JAPAN ATOMIC INDUSTRIAL FORUM, INC.

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30 June, 2020

“Existing NPPs to Enter Age of 80-Year Operations” JAIF Annual Survey Says

Each year, the Japan Atomic Industrial Forum, Inc. (JAIF) presents a survey titled “World Nuclear Power Plants.” This year's survey is compiled from data as of January 1, 2020 based on replies to questionnaires sent to electric power companies and nuclear-related organizations around the world.

Total Nuclear Capacity of Operating NPPs Decreases for First Time in 6 Years As of January 1, 2020, there were 437 operating nuclear power plants (NPPs) around the world, with a total generating capacity of 411,924 MW. Total nuclear capacity, which had been increasing since 2013, decreased for the first time in six years. Six had outputs less than 1,000 MW (total generating capacity of 4,300 MW) and had been operated for more than 40 years (since the 1970s): two in the U.S. and one each in South Korea, Sweden, Switzerland and Taiwan. The other six closed units totaling 6,430 MW of generating capacity had begun commercial operations in the 1980s and been operated less than 40 years: five in Japan and one in Germany. Existing NPPs to Enter Age of 80-Year Operations In the U.S., where e...more
16 June, 2020

Toshiba ESS and Yokohama National University Boost Joint Research to Upgrade Heavy-Ion Cancer Therapy, Using Kanagawa Prefectural Facility

Three Japanese institutions—Toshiba Energy Systems & Solutions Corporation (Toshiba ESS), Yokohama National University (YNU) and the Kanagawa Prefectural Hospital Organization—will accelerate joint research toward the upgrade of apparatus using heavy particle beams for cancer therapy.

For several years, Toshiba ESS has worked closely with Japan’s National Institute of Radiological Science (NIRS), a pioneer in heavy-beam cancer therapy, and now a division of the National Institute for Quantum and Radiological Science and Technology (QST). Committing itself to R&D on cancer treatment systems, the firm applied its superconductive electromagnetic technology to the rotating gantries of existing systems, which enable irradiation from all directions, allowing them to be made smaller and lighter. Treatment began in 2015 at the Ion-Beam Radiation Oncology Center in Kanagawa (i-ROCK), located within the Kanagawa Cancer Center of the Kanagawa Prefectural Hospital Organization. It is the fifth such facility built in Japan. According to information released by the three pa...more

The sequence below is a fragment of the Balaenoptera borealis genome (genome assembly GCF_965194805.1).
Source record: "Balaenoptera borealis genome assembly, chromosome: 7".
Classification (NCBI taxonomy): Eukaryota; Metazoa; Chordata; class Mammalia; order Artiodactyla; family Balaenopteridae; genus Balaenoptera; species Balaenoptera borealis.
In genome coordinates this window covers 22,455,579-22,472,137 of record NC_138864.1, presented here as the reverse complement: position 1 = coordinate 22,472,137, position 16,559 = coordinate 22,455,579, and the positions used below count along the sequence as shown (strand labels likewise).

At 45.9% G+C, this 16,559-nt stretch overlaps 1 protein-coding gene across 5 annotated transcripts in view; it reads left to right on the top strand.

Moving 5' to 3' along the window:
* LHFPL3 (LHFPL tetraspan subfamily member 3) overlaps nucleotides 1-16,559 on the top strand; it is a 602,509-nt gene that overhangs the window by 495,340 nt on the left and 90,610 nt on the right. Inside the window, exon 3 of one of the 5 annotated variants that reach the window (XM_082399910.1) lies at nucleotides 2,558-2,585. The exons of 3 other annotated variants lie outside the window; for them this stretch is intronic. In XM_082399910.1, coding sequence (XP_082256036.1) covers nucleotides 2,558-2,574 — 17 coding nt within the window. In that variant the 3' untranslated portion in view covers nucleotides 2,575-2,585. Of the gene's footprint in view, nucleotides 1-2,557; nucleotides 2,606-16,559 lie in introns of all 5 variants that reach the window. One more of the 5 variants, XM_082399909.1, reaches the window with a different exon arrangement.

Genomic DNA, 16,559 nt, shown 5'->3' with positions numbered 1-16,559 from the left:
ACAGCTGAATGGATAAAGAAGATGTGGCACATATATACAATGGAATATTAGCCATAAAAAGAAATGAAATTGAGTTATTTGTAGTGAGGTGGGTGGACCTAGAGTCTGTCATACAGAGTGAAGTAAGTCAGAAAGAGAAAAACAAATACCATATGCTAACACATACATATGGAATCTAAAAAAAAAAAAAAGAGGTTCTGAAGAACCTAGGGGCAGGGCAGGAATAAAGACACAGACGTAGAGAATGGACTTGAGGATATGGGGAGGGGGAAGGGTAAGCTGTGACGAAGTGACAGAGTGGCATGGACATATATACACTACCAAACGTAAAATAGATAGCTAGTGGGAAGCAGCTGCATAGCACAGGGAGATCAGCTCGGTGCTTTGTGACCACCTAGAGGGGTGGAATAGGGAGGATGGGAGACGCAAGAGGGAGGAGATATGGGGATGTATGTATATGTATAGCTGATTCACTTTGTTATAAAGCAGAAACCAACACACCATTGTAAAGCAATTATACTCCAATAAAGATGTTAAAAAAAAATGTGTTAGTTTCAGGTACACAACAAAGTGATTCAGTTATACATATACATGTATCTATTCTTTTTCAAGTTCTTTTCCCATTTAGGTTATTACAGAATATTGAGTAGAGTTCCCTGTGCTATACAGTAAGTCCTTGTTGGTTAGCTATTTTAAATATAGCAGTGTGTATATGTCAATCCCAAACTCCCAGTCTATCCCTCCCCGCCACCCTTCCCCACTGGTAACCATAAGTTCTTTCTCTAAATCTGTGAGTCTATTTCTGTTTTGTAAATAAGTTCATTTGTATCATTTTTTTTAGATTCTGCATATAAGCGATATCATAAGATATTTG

8 June, 2020

NRA Grants Permission to Make Changes to Reactor Installation at HTTR under New Regulatory Standards

At a meeting on June 3, the Nuclear Regulation Authority of Japan (NRA) finalized a review report for the High-Temperature Engineering Test Reactor (HTTR), owned by the Japan Atomic Energy Agency (JAEA), saying that it was compatible with the new regulatory standards. The reactor, with a thermal output of 30MW, is situated in Oarai Town, Ibaraki Prefecture. The NRA then issued the Agency its approval to make changes to the reactor installation (basic design approval).